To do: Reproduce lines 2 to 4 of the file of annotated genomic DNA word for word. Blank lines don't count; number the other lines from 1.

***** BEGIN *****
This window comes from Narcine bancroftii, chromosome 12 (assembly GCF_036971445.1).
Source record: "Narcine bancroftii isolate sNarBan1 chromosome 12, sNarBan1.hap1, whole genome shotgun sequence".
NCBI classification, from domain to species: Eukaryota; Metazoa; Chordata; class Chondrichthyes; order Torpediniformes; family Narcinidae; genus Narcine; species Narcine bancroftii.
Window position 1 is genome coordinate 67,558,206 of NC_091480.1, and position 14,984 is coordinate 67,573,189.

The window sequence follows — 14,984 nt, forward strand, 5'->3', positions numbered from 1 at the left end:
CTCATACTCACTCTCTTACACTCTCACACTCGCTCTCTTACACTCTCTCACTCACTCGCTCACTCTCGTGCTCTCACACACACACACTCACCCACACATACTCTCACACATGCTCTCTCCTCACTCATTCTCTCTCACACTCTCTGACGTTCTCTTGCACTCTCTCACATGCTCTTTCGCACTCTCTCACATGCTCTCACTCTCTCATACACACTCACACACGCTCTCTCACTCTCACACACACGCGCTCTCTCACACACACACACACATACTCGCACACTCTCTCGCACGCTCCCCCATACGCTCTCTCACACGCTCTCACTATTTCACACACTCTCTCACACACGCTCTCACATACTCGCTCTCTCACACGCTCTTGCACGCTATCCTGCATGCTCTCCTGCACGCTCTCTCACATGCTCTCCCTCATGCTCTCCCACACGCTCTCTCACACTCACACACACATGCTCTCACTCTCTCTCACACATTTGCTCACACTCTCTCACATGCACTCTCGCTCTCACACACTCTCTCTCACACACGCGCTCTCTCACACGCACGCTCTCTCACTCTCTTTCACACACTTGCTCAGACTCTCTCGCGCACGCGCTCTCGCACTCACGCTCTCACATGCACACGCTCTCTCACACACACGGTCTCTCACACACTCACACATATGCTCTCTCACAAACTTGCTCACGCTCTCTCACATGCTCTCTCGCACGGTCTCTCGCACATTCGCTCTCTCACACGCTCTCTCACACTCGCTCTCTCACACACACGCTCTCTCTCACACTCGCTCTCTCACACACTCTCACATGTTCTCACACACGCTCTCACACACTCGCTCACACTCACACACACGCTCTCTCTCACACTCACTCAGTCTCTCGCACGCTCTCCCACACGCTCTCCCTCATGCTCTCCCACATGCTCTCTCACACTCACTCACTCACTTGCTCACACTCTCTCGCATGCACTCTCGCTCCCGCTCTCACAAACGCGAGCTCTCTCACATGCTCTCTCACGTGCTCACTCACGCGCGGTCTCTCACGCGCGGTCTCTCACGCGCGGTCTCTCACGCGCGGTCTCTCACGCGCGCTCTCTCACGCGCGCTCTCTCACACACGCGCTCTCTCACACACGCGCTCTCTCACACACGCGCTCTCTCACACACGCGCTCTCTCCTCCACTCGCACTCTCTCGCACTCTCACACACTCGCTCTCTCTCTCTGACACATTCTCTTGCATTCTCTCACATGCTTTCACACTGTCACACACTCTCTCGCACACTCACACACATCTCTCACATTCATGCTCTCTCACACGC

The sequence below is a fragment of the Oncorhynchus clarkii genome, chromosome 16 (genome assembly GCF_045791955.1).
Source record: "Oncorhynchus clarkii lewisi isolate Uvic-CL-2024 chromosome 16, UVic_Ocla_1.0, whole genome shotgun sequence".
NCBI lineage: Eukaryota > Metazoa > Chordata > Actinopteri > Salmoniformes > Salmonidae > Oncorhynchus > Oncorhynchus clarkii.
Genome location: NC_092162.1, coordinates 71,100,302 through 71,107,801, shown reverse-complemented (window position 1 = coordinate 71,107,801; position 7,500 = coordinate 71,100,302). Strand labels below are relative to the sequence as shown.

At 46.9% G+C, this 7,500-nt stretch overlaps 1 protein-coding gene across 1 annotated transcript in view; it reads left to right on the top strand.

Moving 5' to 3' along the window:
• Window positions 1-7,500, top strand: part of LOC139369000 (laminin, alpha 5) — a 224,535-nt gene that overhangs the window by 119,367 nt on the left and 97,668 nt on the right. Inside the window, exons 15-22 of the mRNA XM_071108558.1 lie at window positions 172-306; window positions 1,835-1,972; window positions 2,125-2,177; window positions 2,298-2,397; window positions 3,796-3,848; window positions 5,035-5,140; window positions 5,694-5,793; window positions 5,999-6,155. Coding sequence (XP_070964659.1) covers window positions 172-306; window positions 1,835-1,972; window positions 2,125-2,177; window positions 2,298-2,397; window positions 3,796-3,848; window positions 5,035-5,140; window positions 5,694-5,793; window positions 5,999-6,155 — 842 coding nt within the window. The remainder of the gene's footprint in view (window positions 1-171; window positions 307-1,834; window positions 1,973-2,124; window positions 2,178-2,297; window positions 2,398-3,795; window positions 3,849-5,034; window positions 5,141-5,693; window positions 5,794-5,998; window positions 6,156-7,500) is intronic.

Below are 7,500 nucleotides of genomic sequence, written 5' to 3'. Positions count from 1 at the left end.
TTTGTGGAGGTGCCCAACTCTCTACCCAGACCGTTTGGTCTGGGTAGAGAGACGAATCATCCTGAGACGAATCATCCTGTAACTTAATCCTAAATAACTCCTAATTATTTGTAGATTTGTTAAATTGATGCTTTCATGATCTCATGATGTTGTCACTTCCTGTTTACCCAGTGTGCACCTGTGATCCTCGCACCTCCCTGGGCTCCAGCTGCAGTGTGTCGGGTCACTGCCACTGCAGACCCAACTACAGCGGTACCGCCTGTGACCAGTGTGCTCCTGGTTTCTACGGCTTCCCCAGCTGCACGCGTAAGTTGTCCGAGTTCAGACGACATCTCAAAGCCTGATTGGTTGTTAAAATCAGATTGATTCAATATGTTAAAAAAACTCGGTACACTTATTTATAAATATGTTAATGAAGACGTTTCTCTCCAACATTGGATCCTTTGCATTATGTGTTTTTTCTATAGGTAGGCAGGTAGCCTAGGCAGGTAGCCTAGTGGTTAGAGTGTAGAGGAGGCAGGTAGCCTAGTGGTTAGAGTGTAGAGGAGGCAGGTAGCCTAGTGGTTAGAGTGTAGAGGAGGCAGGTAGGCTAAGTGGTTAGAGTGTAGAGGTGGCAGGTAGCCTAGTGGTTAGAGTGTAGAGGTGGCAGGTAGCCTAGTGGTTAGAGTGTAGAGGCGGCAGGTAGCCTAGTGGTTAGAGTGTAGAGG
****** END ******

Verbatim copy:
Source record: "Narcine bancroftii isolate sNarBan1 chromosome 12, sNarBan1.hap1, whole genome shotgun sequence".
NCBI classification, from domain to species: Eukaryota; Metazoa; Chordata; class Chondrichthyes; order Torpediniformes; family Narcinidae; genus Narcine; species Narcine bancroftii.
Window position 1 is genome coordinate 67,558,206 of NC_091480.1, and position 14,984 is coordinate 67,573,189.